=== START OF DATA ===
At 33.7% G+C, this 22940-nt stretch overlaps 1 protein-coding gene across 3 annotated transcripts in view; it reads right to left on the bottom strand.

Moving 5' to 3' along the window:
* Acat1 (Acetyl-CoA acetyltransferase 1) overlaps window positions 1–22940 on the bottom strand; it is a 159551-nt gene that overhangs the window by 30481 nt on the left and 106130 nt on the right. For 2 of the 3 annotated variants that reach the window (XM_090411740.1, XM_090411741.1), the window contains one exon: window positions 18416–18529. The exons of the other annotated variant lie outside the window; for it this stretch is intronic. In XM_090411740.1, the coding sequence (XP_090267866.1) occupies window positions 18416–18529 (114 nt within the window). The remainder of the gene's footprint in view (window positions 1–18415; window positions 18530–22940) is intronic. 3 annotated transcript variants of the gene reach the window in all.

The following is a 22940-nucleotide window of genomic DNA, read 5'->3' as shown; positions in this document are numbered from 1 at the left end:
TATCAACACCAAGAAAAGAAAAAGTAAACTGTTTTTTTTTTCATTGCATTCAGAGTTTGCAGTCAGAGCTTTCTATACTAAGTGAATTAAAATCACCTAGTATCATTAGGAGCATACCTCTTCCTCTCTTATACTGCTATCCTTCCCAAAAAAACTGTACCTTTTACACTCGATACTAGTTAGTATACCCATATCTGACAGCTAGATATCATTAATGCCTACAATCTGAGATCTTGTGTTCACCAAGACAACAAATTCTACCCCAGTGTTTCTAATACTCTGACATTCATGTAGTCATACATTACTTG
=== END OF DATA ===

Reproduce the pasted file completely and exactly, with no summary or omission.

At 33.7% G+C, this 22940-nt stretch overlaps 1 protein-coding gene across 3 annotated transcripts in view; it reads right to left on the bottom strand.

Moving 5' to 3' along the window:
* Acat1 (Acetyl-CoA acetyltransferase 1) overlaps window positions 1–22940 on the bottom strand; it is a 159551-nt gene that overhangs the window by 30481 nt on the left and 106130 nt on the right. For 2 of the 3 annotated variants that reach the window (XM_090411740.1, XM_090411741.1), the window contains one exon: window positions 18416–18529. The exons of the other annotated variant lie outside the window; for it this stretch is intronic. In XM_090411740.1, the coding sequence (XP_090267866.1) occupies window positions 18416–18529 (114 nt within the window). The remainder of the gene's footprint in view (window positions 1–18415; window positions 18530–22940) is intronic. 3 annotated transcript variants of the gene reach the window in all.

The following is a 22940-nucleotide window of genomic DNA, read 5'->3' as shown; positions in this document are numbered from 1 at the left end:
TATCAACACCAAGAAAAGAAAAAGTAAACTGTTTTTTTTTTCATTGCATTCAGAGTTTGCAGTCAGAGCTTTCTATACTAAGTGAATTAAAATCACCTAGTATCATTAGGAGCATACCTCTTCCTCTCTTATACTGCTATCCTTCCCAAAAAAACTGTACCTTTTACACTCGATACTAGTTAGTATACCCATATCTGACAGCTAGATATCATTAATGCCTACAATCTGAGATCTTGTGTTCACCAAGACAACAAATTCTACCCCAGTGTTTCTAATACTCTGACATTCATGTAGTCATACATTACTTG